Surgeons write lousy rehab programmes!

Last year I attended a conference and was particularly looking forward to listening to a range of experts (many of them surgeons – so they must be clever!) talking about the rehabilitation of tendinopathy injuries. Whilst I picked up some interesting nuggets of information, one of the overwhelming things I came out of the conference with, was the knowledge that surgeons write lousy rehab programmes!

I sat through several detailed presentations from surgeons that examined the effectiveness of eccentric exercise and was left scratching my head when the only rehab advice that was being churned out focused purely on a unimodal approach (eccentrics). I was particularly perplexed because I had just come back from America where I had presented my approach to returning athletes back to full fitness following chronic tendon related injuries.

One size does not fit all, the law of individual differences tells us this!

UNIMODAL

What I learnt at that conference was that the best people to ask about rehabilitation from injuries are the guys getting their hands dirty on a daily basis. They’ll tell you that in order to rehabilitate an athlete with tendinopathy you will need to take the ‘kitchen sink’ approach and pull out a range of strategies. In the past I’ve used the following and had success:

– Developing a decent ‘movement vocabulary’ with the athlete so that they move properly.

– Functional isometrics – the tendon responds to load and isometrics are a great way to load without ‘impact’

– Occlusion – another way of loading and developing some cross-sectional area around supporting structures to improve movement quality.

– Hypoxic – use of repeated sprint efforts in hypoxic conditions are a great way to maintain/improve fitness with minimal ‘impact’ and can provides pain free mechanical stress on the tendon.

– GPS – use of metrics to track mechanical loading in order to guide the rehab process.

 

 

 

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Nick GranthamSurgeons write lousy rehab programmes!

3 Comments on “Surgeons write lousy rehab programmes!”

  1. Mik Hempstead

    Hi Nick,
    This article, and also its companion Weak Side Rule and Strength Training, were of special interest to me since I am 3 1/2 months out from a full Achilles rupture. By all accounts my surgeon is extremely highly regarded and has indeed done a great job in repairing the injury, but seems to have failed spectacularly with regard to its re-hab. After approving removal of the CAM-boot, I had to ask him about physio and he then advised walking was all that was necessary! Since I am robustly fit and active and train regularly, and have been doing so for 30+ years, I naturally have not relied on this advice and have already started back with a controlled training program. I would however, be grateful for any suggestions of additional re-hab exercises along the lines mentioned in your article.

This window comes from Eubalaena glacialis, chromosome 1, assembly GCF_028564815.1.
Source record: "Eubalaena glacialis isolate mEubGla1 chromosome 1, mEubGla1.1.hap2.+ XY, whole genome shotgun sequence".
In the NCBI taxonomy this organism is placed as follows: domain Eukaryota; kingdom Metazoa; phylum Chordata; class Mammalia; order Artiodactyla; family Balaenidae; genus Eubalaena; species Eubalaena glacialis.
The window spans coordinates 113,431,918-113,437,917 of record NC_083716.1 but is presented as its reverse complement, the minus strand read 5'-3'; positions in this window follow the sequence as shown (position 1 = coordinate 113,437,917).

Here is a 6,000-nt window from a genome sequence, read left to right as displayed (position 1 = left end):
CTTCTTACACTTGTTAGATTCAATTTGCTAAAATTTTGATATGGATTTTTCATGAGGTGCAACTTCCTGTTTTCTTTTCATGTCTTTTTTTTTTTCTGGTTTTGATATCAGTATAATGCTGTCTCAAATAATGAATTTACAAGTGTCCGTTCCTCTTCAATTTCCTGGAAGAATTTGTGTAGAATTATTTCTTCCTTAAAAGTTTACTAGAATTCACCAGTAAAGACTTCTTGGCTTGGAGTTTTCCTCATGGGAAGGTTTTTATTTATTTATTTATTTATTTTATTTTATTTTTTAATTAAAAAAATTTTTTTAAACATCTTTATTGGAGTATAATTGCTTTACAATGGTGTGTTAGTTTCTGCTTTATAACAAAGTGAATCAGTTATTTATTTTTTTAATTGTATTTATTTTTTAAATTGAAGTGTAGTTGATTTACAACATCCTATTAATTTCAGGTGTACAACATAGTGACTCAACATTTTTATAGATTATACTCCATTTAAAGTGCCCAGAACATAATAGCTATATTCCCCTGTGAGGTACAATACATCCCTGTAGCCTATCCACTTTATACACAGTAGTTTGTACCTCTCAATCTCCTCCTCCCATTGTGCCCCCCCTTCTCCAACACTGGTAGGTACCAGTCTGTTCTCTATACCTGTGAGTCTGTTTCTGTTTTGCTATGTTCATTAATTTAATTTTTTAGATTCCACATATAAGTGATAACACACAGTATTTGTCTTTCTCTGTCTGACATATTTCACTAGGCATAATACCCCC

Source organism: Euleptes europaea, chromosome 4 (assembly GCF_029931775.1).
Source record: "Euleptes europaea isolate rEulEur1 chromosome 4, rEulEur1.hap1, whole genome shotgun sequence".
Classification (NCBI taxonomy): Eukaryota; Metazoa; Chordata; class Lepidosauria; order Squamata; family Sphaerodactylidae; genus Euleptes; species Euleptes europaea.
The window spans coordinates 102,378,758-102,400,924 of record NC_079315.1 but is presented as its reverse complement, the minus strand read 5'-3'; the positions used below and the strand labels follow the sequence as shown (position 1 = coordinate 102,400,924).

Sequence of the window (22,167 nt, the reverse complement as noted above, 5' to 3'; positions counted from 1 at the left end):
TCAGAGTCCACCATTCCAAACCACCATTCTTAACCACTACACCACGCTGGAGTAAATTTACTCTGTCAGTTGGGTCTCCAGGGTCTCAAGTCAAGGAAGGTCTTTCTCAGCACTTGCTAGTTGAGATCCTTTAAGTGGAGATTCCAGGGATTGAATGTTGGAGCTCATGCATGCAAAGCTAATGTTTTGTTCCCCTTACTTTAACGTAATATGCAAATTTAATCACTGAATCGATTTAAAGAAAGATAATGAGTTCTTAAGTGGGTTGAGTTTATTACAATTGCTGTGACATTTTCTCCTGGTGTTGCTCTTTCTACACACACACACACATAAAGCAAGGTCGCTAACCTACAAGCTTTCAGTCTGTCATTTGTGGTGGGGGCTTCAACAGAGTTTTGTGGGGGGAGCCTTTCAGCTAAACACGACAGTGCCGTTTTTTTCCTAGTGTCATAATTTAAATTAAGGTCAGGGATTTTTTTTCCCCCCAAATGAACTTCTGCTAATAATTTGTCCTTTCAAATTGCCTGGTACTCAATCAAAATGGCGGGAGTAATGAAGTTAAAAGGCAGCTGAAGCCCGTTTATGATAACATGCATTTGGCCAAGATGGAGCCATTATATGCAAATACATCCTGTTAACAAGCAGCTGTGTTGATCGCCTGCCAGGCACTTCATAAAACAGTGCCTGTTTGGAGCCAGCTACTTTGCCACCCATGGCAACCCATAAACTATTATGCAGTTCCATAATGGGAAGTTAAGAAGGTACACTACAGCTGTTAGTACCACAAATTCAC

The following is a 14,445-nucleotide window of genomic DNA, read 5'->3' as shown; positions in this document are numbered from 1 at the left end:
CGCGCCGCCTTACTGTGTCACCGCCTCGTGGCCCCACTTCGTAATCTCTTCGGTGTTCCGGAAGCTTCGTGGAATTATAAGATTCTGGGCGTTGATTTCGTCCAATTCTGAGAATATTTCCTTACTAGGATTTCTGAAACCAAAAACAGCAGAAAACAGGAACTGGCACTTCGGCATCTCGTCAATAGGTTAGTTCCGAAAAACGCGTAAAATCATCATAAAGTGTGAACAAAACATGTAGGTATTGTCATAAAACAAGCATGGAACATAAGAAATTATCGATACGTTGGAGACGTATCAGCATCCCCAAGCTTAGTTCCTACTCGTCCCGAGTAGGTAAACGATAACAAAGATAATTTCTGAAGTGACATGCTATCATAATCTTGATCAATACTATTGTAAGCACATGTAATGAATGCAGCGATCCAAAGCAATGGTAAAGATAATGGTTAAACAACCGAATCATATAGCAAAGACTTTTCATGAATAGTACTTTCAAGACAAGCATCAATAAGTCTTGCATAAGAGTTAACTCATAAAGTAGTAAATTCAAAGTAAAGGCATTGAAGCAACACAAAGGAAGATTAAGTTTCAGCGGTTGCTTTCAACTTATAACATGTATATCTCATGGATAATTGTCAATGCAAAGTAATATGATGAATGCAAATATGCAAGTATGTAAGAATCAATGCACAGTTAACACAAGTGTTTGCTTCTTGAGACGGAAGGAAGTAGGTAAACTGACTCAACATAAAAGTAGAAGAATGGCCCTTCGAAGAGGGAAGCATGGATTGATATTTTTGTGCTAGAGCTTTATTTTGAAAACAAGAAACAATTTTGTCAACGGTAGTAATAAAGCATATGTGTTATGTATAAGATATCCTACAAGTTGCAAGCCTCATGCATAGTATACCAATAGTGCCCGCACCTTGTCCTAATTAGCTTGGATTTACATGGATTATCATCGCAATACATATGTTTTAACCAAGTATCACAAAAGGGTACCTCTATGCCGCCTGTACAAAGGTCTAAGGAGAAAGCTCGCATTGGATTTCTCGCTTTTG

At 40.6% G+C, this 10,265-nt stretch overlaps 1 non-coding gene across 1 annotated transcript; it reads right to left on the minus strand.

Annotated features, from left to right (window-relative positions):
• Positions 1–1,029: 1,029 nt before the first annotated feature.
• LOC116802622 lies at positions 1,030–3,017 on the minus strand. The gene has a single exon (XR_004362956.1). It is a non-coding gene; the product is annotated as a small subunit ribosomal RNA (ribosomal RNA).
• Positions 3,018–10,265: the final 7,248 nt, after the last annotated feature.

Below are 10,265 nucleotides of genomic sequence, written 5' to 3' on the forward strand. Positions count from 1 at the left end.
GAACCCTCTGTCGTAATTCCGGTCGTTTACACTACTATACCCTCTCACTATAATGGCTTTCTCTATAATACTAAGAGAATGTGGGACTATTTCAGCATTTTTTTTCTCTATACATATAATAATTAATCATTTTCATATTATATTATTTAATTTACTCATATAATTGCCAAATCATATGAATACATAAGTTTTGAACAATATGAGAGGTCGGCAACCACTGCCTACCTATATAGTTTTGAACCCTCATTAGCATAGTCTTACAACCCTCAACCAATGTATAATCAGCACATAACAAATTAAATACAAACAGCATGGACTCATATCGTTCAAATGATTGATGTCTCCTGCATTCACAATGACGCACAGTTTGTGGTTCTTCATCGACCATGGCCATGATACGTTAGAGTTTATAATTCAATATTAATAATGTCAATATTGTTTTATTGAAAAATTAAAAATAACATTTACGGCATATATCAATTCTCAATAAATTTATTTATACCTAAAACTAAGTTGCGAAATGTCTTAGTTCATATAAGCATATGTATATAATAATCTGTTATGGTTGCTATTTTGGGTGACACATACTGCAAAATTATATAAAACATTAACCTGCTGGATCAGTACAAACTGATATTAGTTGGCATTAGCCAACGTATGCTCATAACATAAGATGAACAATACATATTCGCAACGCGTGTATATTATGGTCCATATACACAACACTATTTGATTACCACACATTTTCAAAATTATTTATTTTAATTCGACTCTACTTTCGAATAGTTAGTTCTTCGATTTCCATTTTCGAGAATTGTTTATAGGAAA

BTW – I have already taken on board the suggestions in the Weak Side Rule and Strength Training article, since, predictably, I was actually doing the polar opposite. So I am already in front from having read that article.

    Many thanks Nick, for this and all the great work you do.

    Mik

  2. Bryan English

    Interesting comments Nick and I fully agree.
    The rehab programmes given out by most (if not all) surgeons are average at best and negligent at worst. Surgeons (most if not all) have no training in rehab so I do not understand why they can be so adamant to prescribe it. I assume it is to protect the surgery (which is fair enough) and to maintain control (which is not fair on the patient). On general questioning a surgeon will admit that their rehab programmes are designed through tradition (“this is the way we have always done it”) and/or through fear (“we do not want to overdo it”). Therefore the programme is prescribed with little thought of the individual concerned.
    As a physician I take on board a surgeons opinion with my post op athletes, but the majority of the time I design a rehab programme that is completely different and constructed by myself/physio/SandC staff. You are correct. The ones that get their hands dirty are the people to do the rehab. Anyone recommending rehab needs to “do it”. I have spent many years watching surgeons operate. Not once in my career has a surgeon ever come to see me doing rehab with a player. Enough said.
    Kind regards
    Bryan English

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